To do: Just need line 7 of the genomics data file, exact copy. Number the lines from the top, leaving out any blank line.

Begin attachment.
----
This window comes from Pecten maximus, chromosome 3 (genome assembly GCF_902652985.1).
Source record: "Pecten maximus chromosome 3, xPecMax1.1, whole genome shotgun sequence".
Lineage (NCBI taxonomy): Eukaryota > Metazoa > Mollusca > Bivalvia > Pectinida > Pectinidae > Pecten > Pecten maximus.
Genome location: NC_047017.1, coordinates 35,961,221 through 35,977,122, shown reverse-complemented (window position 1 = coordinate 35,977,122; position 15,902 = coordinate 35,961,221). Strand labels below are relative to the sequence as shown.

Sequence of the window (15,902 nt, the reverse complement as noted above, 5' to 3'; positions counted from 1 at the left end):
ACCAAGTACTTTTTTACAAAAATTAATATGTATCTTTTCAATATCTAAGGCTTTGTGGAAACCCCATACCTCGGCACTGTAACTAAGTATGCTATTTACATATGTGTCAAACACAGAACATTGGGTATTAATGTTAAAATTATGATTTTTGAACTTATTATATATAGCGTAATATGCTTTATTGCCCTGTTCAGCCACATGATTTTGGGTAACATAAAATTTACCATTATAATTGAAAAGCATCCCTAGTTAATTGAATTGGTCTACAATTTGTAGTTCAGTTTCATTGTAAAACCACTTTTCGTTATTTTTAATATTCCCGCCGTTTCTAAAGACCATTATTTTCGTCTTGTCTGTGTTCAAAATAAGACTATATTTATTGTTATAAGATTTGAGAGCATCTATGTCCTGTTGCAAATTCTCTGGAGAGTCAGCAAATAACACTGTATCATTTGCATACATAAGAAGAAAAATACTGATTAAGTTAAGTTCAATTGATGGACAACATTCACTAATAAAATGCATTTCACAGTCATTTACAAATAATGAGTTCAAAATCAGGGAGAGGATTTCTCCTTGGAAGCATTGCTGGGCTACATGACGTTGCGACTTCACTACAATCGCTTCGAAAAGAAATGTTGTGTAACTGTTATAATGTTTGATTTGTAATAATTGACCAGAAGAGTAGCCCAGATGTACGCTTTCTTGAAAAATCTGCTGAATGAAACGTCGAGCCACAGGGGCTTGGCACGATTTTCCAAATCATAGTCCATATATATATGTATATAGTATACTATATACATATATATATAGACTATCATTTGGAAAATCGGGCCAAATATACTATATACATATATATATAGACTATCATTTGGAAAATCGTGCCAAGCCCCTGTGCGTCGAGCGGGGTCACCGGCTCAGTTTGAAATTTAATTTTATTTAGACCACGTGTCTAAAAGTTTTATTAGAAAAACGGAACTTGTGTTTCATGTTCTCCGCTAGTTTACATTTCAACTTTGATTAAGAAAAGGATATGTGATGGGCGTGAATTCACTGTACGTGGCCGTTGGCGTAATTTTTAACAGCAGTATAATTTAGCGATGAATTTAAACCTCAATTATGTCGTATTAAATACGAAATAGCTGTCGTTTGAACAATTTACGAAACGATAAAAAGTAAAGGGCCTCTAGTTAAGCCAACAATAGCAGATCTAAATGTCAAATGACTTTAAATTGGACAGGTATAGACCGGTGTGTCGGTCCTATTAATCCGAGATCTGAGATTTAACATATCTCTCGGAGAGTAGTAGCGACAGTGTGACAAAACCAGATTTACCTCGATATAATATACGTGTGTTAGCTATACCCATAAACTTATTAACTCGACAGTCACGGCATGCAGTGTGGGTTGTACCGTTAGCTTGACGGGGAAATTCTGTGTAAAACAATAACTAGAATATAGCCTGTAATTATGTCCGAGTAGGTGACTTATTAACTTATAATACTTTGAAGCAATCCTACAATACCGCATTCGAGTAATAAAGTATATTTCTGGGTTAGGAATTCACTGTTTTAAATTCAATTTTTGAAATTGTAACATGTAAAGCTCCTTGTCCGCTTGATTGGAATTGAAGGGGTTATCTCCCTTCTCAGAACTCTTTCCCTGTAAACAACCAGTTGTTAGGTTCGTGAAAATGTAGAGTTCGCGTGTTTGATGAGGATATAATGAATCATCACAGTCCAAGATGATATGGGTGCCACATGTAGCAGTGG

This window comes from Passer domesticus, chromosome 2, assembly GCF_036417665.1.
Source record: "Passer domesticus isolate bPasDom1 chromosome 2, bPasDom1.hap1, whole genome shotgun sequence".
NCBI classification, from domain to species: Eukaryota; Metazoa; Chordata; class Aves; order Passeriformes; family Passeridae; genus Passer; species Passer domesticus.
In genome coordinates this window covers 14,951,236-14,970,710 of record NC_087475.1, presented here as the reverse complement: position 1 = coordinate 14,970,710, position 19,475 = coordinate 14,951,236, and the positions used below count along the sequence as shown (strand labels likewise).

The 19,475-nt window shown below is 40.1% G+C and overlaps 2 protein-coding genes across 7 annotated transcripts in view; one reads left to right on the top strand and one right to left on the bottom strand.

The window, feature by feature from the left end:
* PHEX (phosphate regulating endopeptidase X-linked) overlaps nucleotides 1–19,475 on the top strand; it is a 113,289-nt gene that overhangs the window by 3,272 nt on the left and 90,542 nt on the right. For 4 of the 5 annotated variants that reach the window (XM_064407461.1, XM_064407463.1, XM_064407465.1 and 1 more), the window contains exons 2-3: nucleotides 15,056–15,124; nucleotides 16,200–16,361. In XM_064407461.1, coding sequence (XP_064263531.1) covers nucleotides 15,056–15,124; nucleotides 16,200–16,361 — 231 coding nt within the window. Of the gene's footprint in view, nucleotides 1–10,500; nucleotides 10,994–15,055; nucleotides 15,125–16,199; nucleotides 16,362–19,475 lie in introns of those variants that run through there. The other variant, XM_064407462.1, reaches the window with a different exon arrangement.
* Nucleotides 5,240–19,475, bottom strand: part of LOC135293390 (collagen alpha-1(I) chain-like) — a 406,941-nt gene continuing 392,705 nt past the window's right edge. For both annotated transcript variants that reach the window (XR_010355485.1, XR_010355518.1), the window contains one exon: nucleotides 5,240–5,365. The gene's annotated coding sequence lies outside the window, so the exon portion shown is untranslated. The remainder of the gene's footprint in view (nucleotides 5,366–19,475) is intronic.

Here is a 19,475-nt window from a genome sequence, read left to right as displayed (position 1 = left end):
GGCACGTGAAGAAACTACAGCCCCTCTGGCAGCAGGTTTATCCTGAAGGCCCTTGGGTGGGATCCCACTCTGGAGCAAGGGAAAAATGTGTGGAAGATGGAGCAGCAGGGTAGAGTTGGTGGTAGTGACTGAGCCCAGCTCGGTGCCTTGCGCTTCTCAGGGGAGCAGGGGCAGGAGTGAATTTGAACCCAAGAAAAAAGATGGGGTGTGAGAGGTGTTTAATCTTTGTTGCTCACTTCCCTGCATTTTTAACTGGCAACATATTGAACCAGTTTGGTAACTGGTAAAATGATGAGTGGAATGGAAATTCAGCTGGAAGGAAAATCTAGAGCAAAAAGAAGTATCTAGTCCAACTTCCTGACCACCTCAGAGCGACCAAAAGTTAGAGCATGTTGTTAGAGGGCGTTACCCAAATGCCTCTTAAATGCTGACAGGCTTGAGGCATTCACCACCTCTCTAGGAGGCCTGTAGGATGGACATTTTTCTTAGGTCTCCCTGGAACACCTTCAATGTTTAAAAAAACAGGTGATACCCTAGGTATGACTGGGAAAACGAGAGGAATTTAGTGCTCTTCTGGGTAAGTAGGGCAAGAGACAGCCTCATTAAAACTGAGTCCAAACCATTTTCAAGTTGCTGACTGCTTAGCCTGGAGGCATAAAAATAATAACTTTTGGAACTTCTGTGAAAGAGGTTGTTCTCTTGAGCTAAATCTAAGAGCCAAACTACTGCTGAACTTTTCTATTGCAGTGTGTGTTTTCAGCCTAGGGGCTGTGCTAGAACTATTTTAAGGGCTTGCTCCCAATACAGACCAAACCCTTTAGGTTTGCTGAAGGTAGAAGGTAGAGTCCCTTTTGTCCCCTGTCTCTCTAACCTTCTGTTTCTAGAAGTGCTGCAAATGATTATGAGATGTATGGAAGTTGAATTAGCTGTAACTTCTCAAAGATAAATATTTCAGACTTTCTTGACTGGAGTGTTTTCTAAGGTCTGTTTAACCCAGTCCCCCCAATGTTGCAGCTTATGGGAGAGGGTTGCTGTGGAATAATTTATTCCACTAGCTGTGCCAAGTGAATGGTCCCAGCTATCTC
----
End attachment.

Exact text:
This window comes from Passer domesticus, chromosome 2, assembly GCF_036417665.1.